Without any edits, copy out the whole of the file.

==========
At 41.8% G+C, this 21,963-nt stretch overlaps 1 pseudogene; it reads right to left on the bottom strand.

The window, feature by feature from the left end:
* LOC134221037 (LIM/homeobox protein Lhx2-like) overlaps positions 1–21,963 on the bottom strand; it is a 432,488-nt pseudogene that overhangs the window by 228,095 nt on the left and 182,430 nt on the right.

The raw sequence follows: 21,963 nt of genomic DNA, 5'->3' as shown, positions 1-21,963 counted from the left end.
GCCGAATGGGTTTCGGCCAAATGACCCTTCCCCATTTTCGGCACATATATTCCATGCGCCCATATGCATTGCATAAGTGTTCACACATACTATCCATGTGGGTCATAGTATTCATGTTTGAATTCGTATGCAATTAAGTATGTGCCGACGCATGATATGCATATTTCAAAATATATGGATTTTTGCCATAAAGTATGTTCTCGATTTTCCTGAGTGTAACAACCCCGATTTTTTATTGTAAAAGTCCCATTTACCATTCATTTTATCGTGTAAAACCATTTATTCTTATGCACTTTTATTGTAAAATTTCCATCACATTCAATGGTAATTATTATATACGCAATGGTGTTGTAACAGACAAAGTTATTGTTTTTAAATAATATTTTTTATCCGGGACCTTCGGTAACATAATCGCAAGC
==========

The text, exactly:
At 41.8% G+C, this 21,963-nt stretch overlaps 1 pseudogene; it reads right to left on the bottom strand.

The window, feature by feature from the left end:
* LOC134221037 (LIM/homeobox protein Lhx2-like) overlaps positions 1–21,963 on the bottom strand; it is a 432,488-nt pseudogene that overhangs the window by 228,095 nt on the left and 182,430 nt on the right.

The raw sequence follows: 21,963 nt of genomic DNA, 5'->3' as shown, positions 1-21,963 counted from the left end.
GCCGAATGGGTTTCGGCCAAATGACCCTTCCCCATTTTCGGCACATATATTCCATGCGCCCATATGCATTGCATAAGTGTTCACACATACTATCCATGTGGGTCATAGTATTCATGTTTGAATTCGTATGCAATTAAGTATGTGCCGACGCATGATATGCATATTTCAAAATATATGGATTTTTGCCATAAAGTATGTTCTCGATTTTCCTGAGTGTAACAACCCCGATTTTTTATTGTAAAAGTCCCATTTACCATTCATTTTATCGTGTAAAACCATTTATTCTTATGCACTTTTATTGTAAAATTTCCATCACATTCAATGGTAATTATTATATACGCAATGGTGTTGTAACAGACAAAGTTATTGTTTTTAAATAATATTTTTTATCCGGGACCTTCGGTAACATAATCGCAAGC